Tuesday, March 21, 2023  |


Anthony Joshua takes charge: Weekend Review

Photo / Esther Lin-Showtime




Anthony Joshua: Joshua did what most people thought he would do – he beat Wladimir Klitschko – but who would’ve predicted this?

The most impressive aspect of Joshua’s performance was his ability to overcome adversity, as he had to survive a knockdown and some harrowing moments of fatigue mid-fight before finally stopping Klitschko in the 11th round before 90,000 at Wembley Stadium in London.

Joshua put his 41-year-old opponent down in Round 5 and tried aggressively to finish him, which seemed to sap his strength. It looked to me in Rounds 6 (when Joshua went down) and 7 that the 27-year-old Englishman might not have the fuel to finish the fight.

The 2012 Olympic champion was in serious jeopardy of losing everything he has built the past few years.

Then, suddenly, he found a second reservoir of energy and turned the tide back in his favor. He won Rounds 9 and 10 on my card and then finished the job in a riveting Round 11, landing a head-spinning uppercut, putting Klitschko down twice and battering him mercilessly until the fight was stopped.

That’s how a true champion wins a fight, overcoming a near disaster, taking charge when it counts most and then finishing the job in spectacular fashion. Brilliant.

Joshua’s performance certainly wasn’t beyond reproach. Remember: Klitschko is in his 40s and hadn’t fought since November 2015, 17 months ago, when he lost a one-sided decision to Tyson Fury.

One could argue that Joshua shouldn’t have had such a difficult time with Klitschko given the hype surrounding him. Fury was justified when he tweeted immediately after the fight Saturday: “Wellldone @anthonyfjoshua good fight, you had life & death with @klitschko & I played with the guy, let’s dance.”

I think it’s important to keep Joshua’s evening in perspective, though. He made a rookie mistake that he isn’t likely to make again when he put Klitschko down: He expended too much energy in an attempt to end the fight at that point, which left him temporarily depleted and opened the door to Klitschko’s comeback.

Joshua (19-0, 19 knockouts) said afterward, “I’ll improve.” He will. He left the ring with a defining victory and the best learning experience of his career.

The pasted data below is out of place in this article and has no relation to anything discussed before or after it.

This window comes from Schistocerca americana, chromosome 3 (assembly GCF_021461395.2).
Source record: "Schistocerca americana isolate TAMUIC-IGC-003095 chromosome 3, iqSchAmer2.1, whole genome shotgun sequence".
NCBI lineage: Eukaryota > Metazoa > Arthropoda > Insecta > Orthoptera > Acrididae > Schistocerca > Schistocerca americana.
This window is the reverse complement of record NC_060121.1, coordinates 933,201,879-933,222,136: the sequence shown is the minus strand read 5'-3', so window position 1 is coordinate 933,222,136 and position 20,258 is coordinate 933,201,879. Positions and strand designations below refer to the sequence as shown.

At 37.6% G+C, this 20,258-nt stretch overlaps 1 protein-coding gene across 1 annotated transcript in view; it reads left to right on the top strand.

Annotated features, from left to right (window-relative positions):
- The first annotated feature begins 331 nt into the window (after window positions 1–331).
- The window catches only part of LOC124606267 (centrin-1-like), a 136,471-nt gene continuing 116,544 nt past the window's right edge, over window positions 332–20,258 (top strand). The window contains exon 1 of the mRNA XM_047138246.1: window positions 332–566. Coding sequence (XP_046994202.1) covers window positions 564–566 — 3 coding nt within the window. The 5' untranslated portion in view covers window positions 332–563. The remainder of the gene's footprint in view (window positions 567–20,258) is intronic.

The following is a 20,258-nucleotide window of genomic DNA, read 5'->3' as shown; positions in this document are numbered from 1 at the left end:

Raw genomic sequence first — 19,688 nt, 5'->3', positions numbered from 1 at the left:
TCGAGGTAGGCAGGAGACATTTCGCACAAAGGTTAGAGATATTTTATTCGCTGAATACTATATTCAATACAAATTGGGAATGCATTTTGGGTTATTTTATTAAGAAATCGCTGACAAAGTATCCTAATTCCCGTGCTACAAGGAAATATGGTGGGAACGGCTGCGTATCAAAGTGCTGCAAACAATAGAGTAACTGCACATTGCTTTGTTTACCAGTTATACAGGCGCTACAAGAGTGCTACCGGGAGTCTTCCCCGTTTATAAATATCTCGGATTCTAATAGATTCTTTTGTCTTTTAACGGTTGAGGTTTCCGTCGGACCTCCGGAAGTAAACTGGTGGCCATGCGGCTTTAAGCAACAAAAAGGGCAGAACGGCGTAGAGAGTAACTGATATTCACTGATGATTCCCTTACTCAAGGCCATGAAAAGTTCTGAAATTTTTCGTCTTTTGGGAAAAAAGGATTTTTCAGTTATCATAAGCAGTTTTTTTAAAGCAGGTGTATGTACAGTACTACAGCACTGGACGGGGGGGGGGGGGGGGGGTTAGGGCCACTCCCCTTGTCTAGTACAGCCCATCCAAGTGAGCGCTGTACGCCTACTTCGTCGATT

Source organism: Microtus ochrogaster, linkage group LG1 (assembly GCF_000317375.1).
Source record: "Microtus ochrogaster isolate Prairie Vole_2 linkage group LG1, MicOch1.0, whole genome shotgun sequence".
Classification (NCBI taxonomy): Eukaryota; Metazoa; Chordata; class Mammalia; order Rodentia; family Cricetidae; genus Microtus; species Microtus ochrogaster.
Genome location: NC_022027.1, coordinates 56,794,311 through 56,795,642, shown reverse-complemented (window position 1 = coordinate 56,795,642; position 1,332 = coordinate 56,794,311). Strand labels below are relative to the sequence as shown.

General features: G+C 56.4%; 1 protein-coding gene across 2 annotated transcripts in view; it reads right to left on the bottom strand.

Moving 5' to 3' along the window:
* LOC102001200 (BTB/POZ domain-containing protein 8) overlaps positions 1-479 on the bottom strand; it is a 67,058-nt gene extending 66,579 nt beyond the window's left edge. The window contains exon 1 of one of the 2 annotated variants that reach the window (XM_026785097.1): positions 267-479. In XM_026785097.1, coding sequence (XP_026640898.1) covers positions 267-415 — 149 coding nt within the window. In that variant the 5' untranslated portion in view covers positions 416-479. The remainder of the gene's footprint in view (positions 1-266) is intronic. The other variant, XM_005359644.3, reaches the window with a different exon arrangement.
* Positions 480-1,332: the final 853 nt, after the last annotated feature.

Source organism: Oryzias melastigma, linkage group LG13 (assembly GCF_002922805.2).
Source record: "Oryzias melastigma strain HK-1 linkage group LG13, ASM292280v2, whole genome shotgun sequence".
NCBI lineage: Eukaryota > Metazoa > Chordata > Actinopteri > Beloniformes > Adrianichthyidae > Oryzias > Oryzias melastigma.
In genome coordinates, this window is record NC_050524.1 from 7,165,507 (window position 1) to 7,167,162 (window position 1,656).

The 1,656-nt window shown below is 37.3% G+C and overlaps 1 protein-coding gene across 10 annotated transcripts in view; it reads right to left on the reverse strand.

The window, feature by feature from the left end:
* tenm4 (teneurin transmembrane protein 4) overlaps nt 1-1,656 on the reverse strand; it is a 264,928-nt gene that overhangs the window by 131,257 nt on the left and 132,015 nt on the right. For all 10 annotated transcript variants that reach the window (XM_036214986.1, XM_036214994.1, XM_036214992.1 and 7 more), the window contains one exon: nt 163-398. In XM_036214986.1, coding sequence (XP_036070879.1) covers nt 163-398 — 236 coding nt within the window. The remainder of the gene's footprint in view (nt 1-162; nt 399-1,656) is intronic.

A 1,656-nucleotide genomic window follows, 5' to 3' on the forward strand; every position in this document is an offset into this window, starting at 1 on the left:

The world now considers Joshua the No. 1 heavyweight in the world because of Fury’s hiatus from the sport. He earned that status on Saturday night before his adoring countrymen. I know boxing fans now can’t wait to see what comes next.


Wladimir Klitschko: Klitschko (64-5, 53 KOs) will kick himself forever when he thinks about this fight.

The old man had no chance against Fury, whose cautious, keep-my-distance style doesn’t suit him well at this stage of his career. Klitschko could’ve beaten Joshua if just a few things had gone differently, though.

Klitschko hurt his weary opponent when he put him down with one of his legendary straight rights in Round 6. One or two more telling shots might’ve ended the fight in his favor then and there. And if he had managed to avoid the big uppercut that led to his demise in the 11th round and did a little more work down the stretch, he might’ve walked away with a close victory or draw.

Those are monumental “ifs,” I know, but I’m sure that’s what Klitschko will remember about this fight – that he had a good chance to win the biggest fight of his career and reclaim his position at the top of the heavyweight division.

The rest of us will remember one of the most courageous performances in recent years. Many gave Klitschko little chance of winning but he took Joshua to hell and back. I wasn’t alone in wondering whether he could survive after going down in Round 5. He responded by putting Joshua down the following round.

And the fact he was able to rise from two hellacious knockdowns in the final round was awesome in the most literal sense of the word. If he was going to go out, he stated clearly in his deeds, he wasn’t going willingly.

Klitschko said afterward that he didn’t feel like a loser. He was anything but. He should be proud of himself. Those who have admired him for so many years definitely are.


Boxing: It was a perfect storm. The venue (Wembley Stadium). The crowd (90,000 singing fans). The story line (the best heavyweight of the past vs. the presumed king of the future). The hype (immense). And, most important, the fight itself (wow!).

That was boxing at its best.

The fight was an instant classic, an old-school brawl with back-and-forth drama and a few surprises. Joshua went down once and Klitschko fell three times, the last two of which led to the thrilling finish. A big fight actually went beyond the hype.